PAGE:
More than 500 sequentially accessed files downloaded to a personal thumb drive, and a description in a verified complaint of the purported confidential information and trade secrets implicated, were the key components of the Business Court granting a preliminary injunction in a case involving a terminated employee who transitioned to a competing pharmaceutical company.

In Merz Pharm., LLC v. Thomas, 2024 NCBC 32, Merz had fired Andrew Thomas as its director of government and federal accounts, a role in which it alleged he had key responsibility for the company’s government sector sales of one of its “flagship products,” Xeomin. Merz alleged that on the day Thomas was fired, and again a few days before he returned his company technology items, he accessed and downloaded confidential information that centered on Xeomin and Merz’s federal accounts. Id. ¶¶ 8, 16-18.

The Court noted that Thomas did not dispute the downloads, but testified that he “permanently deleted all the contents of the [t]humb drive” five days before he applied for a job at Revance, a Merz competitor that had a drug which competed in some of the same market spaces as Xeomin. Thomas said he reformatted the drive “to re-use it for storing [his] family’s archival home videos, which he was in the process of converting to digital format.” Id. ¶¶ 19, 21, 55.

Judge Davis examined the “likelihood of success” prong of the preliminary injunction analysis from the context of a confidentiality agreement between Merz and Thomas and the extent to which the information identified in the complaint qualified for protection under the North Carolina Trade Secrets Protection Act (“NCTSPA”), N.C.G.S. § 66-152(3). The Court found considerable similarity between how the parties’ confidentiality agreement defined protected information and the contours of the NCTSPA.

The Court recounted that the parties’ agreement defined protected information closely allied to a “secret sauce” approach – noting the importance to Merz of planning data; selling and marketing strategies; process designs and specifications; formulas; R&D information; and industrial and intellectual property rights. Merz v. Thomas,¶ 42. Merz framed its implicated trade secrets as including Xeomin-specific strategies, customer purchase volumes, performance data and analytics, and market share information that the Court found was “protected by the explicit terms” of the parties’ confidentiality agreement. “[A]t least some of this information,” the Court concluded, “constitute[d] protectable trade secrets under the NCTSPA. Id. ¶¶ 48-50.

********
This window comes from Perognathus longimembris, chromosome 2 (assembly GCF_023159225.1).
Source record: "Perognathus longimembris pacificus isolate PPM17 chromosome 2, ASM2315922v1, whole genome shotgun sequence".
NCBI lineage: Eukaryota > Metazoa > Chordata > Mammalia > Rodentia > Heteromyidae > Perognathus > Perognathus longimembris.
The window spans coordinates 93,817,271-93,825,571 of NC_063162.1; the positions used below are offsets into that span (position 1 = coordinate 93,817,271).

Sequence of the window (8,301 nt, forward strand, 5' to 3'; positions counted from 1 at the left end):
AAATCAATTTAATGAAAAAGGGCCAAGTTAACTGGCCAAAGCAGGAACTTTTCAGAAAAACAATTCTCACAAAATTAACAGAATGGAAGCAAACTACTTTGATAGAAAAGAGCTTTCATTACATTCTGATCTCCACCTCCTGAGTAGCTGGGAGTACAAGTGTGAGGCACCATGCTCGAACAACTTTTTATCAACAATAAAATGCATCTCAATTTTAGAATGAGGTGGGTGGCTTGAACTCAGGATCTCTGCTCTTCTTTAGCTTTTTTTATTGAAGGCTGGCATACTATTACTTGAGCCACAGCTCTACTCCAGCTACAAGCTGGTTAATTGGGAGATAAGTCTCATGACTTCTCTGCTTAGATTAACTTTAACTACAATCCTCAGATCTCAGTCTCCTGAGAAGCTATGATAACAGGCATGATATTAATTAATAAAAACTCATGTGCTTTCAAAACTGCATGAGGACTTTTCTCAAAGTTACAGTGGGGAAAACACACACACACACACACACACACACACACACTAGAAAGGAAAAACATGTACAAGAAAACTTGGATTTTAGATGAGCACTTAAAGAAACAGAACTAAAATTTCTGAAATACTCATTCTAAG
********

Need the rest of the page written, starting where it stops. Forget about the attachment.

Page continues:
Thomas argued that he was immune from liability because his agreement with Merz contained a “safe harbor” for whistleblower activity that applied to his actions. He alleged that he “reasonably believed [the downloaded documents] constituted evidence of unlawful conduct by Merz that could form the basis for a whistleblower lawsuit to be discussed with an attorney – and for no other purpose.” Id. ¶ 57.

In rejecting the immunity claim, Judge Davis noted there was no evidence of record that Thomas took the downloaded information to an attorney before the date he claimed to have deleted it from the thumb drive. Nor, the Court found, did Thomas explain why “a great number” of the downloaded documents had “no relation” to alleged wrongdoing by Merz that he later alleged in a counterclaim. Based on the case’s early record, the Court did not accept the proposed narrative thread that the downloads were motivated by whistleblower intentions (Id. ¶ 58):

“[T]he Court does not find it credible that [Thomas] downloaded the documents to preserve evidence of wrongful conduct by Merz Pharmaceuticals and then simply proceeded to delete them.”


  • While the Court was skeptical of defendant’s take on the underlying events of his departure, it did also discern that Thomas had “superior – and far more detailed – knowledge” than Merz about how drugs can be included in the Veterans Health Administration’s formulary list from which prescriptions to patients can be sourced. Id. ¶ 73. That was a key factor in the Court rejecting Merz’s request for a preliminary injunction regarding a purported breach by Thomas of a nonsolicitation provision in their agreement.

Brad Risinger is a partner in the Raleigh office of Fox Rothschild LLP.